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@naomiosaka is our September Women's Fashion cover star! In the past year, the word shy has been used to describe her in more than 200 articles. But within a few minutes of speaking to her or reading her Twitter feed (where her banner has a photo of her late mentor, Kobe Bryant, and her bio reads “how to be unprofessional 101”), it’s clear that the Merriam-Webster definition doesn’t exactly fit. She’s not easily frightened, timid or hesitant in committing herself. And in the parlance of her own generation, Osaka is unfiltered. She doesn’t play shy. “Fear is something Naomi doesn’t know,” says her coach, Wim Fissette, who has been working with her since late 2019, after coaching players like Simona Halep, formerly ranked No. 1. “There’s no reason to be nervous on the court,” Osaka says matter-of-factly, speaking by Zoom from her home in Beverly Hills. At the time tennis went on hiatus, she was ranked 10th in the world. Of the long climb back to No. 1 that she faces, she says, “I’m not scared.” As the highest-paid female athlete in the world, Osaka is standing up for Black lives while taking inspiration from her late mentor, Kobe Bryant. Read the story at the link in bio. (🖋️: @elk_elisa, 📷: @micaiahcarter for WSJ. Magazine, styling: @jessswill)
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Naomi Osaka won back-to-back Slam titles, the US Open 2018 singles title and the Australian Open 2019 singles title. Following the AO last year, Osaka struggled professionally and personally. Even though she had been working and toiling in relative sports obscurity for years before then, it seemed like a case of “too much too fast.” The hype was out of control, she suddenly got massive sponsorships – she’s currently the highest-earning woman in sports – and her game suffered some pretty deep lows. Naomi is currently in New York for American tennis’s attempt at Bubble Life, and we’ll see if the pandemic time-off did her game any good. In any case, Naomi covers the new issue of WSJ. Magazine, where she talks about Kobe Bryant and race. Some highlights:
Kobe supported her when she didn’t even know he was watching: “There would be some really tough losses. I didn’t even know he was paying attention, but he would text me positive things and tell me to learn from it. For me, it was definitely helpful.”
How people treated her as a half-Black, half-Japanese woman: “It’s a general way people treated me, but also I was representing Japan. So it kind of came from everywhere. … I might get in trouble for saying this, but eventually I’m going to have to talk about it. The issues of America don’t really translate that well in Japan, so sometimes they do blackface and things like that, and it’s a bit ignorant. … It’s not really a hate thing.”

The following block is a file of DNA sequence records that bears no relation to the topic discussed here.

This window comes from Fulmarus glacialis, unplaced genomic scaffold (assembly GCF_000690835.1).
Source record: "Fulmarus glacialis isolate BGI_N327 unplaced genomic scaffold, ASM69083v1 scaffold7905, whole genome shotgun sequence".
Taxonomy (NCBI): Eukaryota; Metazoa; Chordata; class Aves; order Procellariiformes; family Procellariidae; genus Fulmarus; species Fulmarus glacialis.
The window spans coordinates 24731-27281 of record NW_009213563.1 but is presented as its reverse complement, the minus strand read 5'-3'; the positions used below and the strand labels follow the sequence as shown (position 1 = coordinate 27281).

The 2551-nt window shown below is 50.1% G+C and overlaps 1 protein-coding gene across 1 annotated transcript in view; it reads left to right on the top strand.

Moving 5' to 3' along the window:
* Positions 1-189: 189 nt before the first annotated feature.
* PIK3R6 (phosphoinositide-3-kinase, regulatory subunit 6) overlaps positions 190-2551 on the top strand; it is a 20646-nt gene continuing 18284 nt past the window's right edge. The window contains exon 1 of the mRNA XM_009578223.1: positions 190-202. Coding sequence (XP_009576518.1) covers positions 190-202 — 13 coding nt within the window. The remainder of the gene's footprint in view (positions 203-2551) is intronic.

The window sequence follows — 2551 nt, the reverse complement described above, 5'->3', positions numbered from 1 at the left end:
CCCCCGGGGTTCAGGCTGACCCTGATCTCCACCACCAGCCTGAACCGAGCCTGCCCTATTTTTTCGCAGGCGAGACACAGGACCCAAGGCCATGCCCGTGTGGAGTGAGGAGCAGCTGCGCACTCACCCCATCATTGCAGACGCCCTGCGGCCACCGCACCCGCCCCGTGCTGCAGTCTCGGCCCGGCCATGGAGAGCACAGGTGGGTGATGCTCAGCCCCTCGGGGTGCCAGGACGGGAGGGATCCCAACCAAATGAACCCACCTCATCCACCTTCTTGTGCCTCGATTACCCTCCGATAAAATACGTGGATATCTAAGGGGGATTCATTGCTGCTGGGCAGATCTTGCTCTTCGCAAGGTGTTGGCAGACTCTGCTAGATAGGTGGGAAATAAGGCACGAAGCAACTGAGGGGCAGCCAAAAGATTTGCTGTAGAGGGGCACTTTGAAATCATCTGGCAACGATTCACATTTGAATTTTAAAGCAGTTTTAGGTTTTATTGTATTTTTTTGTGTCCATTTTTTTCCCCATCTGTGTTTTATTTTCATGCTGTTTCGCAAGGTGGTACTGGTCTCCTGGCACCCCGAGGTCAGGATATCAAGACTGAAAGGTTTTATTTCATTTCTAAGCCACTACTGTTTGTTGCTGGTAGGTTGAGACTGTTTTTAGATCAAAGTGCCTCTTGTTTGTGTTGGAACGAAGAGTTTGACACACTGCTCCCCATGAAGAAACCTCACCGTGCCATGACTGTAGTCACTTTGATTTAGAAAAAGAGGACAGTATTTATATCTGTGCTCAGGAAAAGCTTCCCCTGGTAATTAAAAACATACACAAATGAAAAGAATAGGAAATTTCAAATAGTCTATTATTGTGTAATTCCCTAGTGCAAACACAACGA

Racial microaggressions within Japan: “I’m just trying to put a platform out for all the Japanese people that look like me and live in Japan and when they go to a restaurant, they get handed an English menu, even though it’s just a little microaggression.”.
One incident: Osaka recalled a tennis match at age 10 when her Japanese opponent referred to her as “that Black girl.” “She was talking with another Japanese girl, and they didn’t know that I was listening [or that] I spoke Japanese. Her friend asked her who she was playing, so she said Osaka. And her friend says, ‘Oh, that Black girl. Is she supposed to be Japanese?’ And then the girl that I was playing was like, ‘I don’t think so.’ I remember that specifically because, yeah, I sometimes feel like a lot of people think that way about me.”
I found the racial conversation more interesting than the Kobe Bryant stuff, honestly. Kobe was somewhat well-known for befriending many female athletes in a wide variety of sports, and he was a big tennis fan too. But the race conversation is fascinating to me. Osaka was born in New York to a Japanese mother and Haitian father and she decided early in her career to “play for Japan.” That same multi-ethnic background which makes her so attractive to sponsors has also been a MAJOR conversation in international tennis, specifically in Asian sports and Japanese tennis. Many of those conversations have been racist AF, including this year’s debate in Japan about whether or not Osaka should support or speak about Black Lives Matter. Within Japanese media, her actual skin color is discussed and dissected constantly, with is part of the larger colorism seen writ large in Asian societies. What Naomi says here will 100% be discussed within Japan.
Cover & photos courtesy of WSJ. Magazine.
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